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Sigma Nu Alum Explores the Journey of Adoption in Debut Novel

Jeff Hoffmann clearly remembers the moment lightning struck in the winter of 2020.

After years of living on the edges of professional writing - filling notebooks with ideas and short stories, seeing a handful appear in print, and getting enough rejections letters to wallpaper his office - someone on the other end of the phone was saying “yes.”

Hoffmann’s debut novel, “Other People’s Children,” had been accepted by a publisher. And not just ANY publisher. Hoffmann’s book was being published by Simon & Schuster – the A-team of publishing houses with a stable of authors including Steven King and Bob Woodward.

"It was a moment of pure joy,” recalls Hoffmann, a 1991 graduate of Bradley University (Peoria, IL) who now lives in the Chicago area. “I told my wife that moment would be the best part.”

A year later he was holding the finished novel with his name splashed across the cover. 

"I was so happy to be published, but it was wonderful to see the book in print after three or four years of working on it,” Hoffmann explains.

“Other People’s Children” tells the story of how families come together and fall apart from the perspective of multiple characters involved in the adoption process. Although he and his wife, Sara, who is also a Bradley graduate, have two adopted children, Hoffmann says the story is not autobiographical.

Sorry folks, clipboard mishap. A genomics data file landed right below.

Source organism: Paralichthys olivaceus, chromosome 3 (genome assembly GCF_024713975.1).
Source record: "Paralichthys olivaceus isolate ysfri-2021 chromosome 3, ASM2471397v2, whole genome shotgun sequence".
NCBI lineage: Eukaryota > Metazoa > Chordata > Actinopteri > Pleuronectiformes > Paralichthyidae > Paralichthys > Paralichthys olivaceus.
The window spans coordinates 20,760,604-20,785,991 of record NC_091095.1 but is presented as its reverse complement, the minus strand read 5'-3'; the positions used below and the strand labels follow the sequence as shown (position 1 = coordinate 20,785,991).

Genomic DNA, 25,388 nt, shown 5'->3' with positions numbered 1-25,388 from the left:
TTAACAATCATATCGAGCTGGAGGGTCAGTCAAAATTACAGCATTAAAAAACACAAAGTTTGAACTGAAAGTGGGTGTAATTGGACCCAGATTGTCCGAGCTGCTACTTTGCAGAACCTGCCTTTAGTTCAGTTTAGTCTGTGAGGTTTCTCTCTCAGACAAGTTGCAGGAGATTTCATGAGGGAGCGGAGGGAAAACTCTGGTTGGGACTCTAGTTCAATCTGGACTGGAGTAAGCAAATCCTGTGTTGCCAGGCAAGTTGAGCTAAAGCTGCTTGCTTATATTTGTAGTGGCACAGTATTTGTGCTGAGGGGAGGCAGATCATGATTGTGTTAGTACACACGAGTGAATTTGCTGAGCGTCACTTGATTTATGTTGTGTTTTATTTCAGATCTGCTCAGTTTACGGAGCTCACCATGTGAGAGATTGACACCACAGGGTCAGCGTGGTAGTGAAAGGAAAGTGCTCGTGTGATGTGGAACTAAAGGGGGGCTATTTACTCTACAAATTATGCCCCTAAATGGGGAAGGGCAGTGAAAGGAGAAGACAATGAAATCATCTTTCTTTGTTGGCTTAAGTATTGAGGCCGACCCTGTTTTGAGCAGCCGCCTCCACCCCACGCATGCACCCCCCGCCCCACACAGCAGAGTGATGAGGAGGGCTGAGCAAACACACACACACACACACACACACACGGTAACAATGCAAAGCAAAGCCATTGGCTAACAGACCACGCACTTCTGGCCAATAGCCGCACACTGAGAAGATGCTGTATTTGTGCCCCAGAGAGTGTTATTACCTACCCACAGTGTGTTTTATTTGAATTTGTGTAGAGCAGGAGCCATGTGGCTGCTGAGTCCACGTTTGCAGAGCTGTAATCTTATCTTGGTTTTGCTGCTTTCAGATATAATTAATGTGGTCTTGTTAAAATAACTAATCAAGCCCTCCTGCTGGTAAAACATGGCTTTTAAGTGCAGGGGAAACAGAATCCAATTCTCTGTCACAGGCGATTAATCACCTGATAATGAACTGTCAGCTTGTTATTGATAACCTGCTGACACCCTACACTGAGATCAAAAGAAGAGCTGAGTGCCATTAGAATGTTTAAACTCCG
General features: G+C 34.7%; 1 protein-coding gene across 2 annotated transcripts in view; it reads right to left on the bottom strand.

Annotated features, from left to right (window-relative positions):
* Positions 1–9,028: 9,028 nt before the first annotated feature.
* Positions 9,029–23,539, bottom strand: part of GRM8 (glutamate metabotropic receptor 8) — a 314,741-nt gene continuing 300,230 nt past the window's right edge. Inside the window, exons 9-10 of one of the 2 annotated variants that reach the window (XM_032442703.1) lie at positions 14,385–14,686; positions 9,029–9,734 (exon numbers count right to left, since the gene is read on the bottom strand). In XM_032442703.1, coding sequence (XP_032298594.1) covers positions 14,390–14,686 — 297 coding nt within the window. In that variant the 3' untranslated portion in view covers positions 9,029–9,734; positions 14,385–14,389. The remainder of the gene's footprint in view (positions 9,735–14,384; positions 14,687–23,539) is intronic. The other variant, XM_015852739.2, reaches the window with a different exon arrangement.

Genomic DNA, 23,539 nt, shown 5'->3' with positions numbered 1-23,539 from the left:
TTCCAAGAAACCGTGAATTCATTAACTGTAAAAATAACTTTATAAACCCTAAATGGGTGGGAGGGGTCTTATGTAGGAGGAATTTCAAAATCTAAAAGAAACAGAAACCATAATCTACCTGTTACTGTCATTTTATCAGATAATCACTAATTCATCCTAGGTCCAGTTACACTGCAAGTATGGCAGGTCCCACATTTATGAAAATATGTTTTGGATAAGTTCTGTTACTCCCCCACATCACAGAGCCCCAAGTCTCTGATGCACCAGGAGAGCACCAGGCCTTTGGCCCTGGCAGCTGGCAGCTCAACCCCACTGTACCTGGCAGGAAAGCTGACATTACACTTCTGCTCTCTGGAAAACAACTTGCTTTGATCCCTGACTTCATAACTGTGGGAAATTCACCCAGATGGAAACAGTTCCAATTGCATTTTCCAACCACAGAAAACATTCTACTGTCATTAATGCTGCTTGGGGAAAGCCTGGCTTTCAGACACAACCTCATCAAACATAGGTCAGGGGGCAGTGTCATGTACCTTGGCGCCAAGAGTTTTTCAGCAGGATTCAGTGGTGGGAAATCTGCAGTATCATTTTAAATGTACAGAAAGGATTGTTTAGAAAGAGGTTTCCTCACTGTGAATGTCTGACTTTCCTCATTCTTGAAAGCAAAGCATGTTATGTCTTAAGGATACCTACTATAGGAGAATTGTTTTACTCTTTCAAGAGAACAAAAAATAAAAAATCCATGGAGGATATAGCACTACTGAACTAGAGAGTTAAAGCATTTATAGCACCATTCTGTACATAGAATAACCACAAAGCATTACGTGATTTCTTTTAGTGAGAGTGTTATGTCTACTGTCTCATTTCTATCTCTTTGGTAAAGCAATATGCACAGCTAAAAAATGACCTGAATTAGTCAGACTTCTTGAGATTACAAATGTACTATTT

He does, however, understand the emotional spin cycle of parents going through the adoption process, which helped him develop his character.

The journey to bona fide author began during Hoffmann’s childhood in St. Louis. He grew up “devouring” books, developing plot lines, and dreaming of one day seeing his own stories between the hardback covers. But writing was a hobby, not a diploma, so Hoffmann majored in finance at Bradley.

Becoming a writer, he said, was like becoming an astronaut or professional athlete—something to fantasize about, but not practical enough for serious consideration.

"I loved reading, but I didn't think writing would pay the bills,” Hoffmann says, noting his only English class at Bradley was a basic course that served to check the box to graduate.

He pledged Sigma Nu his freshman year, forging relationships that would last well beyond graduation. He and a fellow pledge brother, Bob Knott, became business partners after graduating in 1991. The two started a small IT consulting firm, nurtured its growth, then sold it in 1998. 

It was the hiatus before his next business venture when Hoffmann began to entertain thoughts of serious writing.

"I took a few years off, traveled, worked for a non-profit, and adopted children. I wrote some short stories and a really bad draft of a novel in between playing with my kids,” he says, summing up his years outside the corporate boardrooms.

In 2005, Knott and Hoffmann joined forces a second time, buying a 35-person consulting company, and serious writing was put back on the shelf.